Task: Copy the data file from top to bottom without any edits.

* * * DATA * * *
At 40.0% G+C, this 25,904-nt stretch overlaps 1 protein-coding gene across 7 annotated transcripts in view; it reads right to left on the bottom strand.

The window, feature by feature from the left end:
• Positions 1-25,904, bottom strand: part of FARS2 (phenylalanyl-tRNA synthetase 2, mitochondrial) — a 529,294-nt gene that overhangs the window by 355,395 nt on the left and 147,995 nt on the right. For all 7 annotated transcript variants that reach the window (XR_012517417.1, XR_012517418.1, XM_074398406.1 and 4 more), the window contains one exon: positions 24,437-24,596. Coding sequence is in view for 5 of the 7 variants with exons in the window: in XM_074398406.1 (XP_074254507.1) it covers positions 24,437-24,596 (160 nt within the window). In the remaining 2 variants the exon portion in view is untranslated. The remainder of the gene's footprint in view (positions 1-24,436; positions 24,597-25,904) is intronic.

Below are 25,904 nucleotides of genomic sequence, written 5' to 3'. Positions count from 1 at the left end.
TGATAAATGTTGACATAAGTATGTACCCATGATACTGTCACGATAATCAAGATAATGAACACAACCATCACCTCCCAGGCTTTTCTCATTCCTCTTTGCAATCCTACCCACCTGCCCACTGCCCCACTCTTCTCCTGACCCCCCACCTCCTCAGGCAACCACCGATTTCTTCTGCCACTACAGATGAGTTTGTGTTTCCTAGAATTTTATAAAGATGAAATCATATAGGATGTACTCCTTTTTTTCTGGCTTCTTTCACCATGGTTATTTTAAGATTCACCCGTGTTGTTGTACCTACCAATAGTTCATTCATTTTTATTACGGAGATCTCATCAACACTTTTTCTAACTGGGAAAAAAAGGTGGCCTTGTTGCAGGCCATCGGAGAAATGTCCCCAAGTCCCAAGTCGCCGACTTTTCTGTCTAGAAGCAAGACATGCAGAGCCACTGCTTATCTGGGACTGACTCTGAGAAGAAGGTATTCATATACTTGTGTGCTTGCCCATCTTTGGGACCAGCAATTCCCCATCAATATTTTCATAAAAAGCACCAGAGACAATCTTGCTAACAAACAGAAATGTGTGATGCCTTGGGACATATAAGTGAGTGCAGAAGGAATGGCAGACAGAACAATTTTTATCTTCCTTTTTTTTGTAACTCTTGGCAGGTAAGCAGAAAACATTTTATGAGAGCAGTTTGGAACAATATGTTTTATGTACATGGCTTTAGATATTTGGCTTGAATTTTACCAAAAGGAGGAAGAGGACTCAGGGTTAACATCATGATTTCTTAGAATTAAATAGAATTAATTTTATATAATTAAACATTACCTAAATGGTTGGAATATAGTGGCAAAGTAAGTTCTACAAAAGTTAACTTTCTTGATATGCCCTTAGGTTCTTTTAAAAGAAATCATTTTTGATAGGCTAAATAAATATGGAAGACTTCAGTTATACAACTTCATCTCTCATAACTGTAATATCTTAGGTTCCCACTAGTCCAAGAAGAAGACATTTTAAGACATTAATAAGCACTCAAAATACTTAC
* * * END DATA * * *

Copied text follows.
At 40.0% G+C, this 25,904-nt stretch overlaps 1 protein-coding gene across 7 annotated transcripts in view; it reads right to left on the bottom strand.

The window, feature by feature from the left end:
• Positions 1-25,904, bottom strand: part of FARS2 (phenylalanyl-tRNA synthetase 2, mitochondrial) — a 529,294-nt gene that overhangs the window by 355,395 nt on the left and 147,995 nt on the right. For all 7 annotated transcript variants that reach the window (XR_012517417.1, XR_012517418.1, XM_074398406.1 and 4 more), the window contains one exon: positions 24,437-24,596. Coding sequence is in view for 5 of the 7 variants with exons in the window: in XM_074398406.1 (XP_074254507.1) it covers positions 24,437-24,596 (160 nt within the window). In the remaining 2 variants the exon portion in view is untranslated. The remainder of the gene's footprint in view (positions 1-24,436; positions 24,597-25,904) is intronic.

Below are 25,904 nucleotides of genomic sequence, written 5' to 3'. Positions count from 1 at the left end.
TGATAAATGTTGACATAAGTATGTACCCATGATACTGTCACGATAATCAAGATAATGAACACAACCATCACCTCCCAGGCTTTTCTCATTCCTCTTTGCAATCCTACCCACCTGCCCACTGCCCCACTCTTCTCCTGACCCCCCACCTCCTCAGGCAACCACCGATTTCTTCTGCCACTACAGATGAGTTTGTGTTTCCTAGAATTTTATAAAGATGAAATCATATAGGATGTACTCCTTTTTTTCTGGCTTCTTTCACCATGGTTATTTTAAGATTCACCCGTGTTGTTGTACCTACCAATAGTTCATTCATTTTTATTACGGAGATCTCATCAACACTTTTTCTAACTGGGAAAAAAAGGTGGCCTTGTTGCAGGCCATCGGAGAAATGTCCCCAAGTCCCAAGTCGCCGACTTTTCTGTCTAGAAGCAAGACATGCAGAGCCACTGCTTATCTGGGACTGACTCTGAGAAGAAGGTATTCATATACTTGTGTGCTTGCCCATCTTTGGGACCAGCAATTCCCCATCAATATTTTCATAAAAAGCACCAGAGACAATCTTGCTAACAAACAGAAATGTGTGATGCCTTGGGACATATAAGTGAGTGCAGAAGGAATGGCAGACAGAACAATTTTTATCTTCCTTTTTTTTGTAACTCTTGGCAGGTAAGCAGAAAACATTTTATGAGAGCAGTTTGGAACAATATGTTTTATGTACATGGCTTTAGATATTTGGCTTGAATTTTACCAAAAGGAGGAAGAGGACTCAGGGTTAACATCATGATTTCTTAGAATTAAATAGAATTAATTTTATATAATTAAACATTACCTAAATGGTTGGAATATAGTGGCAAAGTAAGTTCTACAAAAGTTAACTTTCTTGATATGCCCTTAGGTTCTTTTAAAAGAAATCATTTTTGATAGGCTAAATAAATATGGAAGACTTCAGTTATACAACTTCATCTCTCATAACTGTAATATCTTAGGTTCCCACTAGTCCAAGAAGAAGACATTTTAAGACATTAATAAGCACTCAAAATACTTAC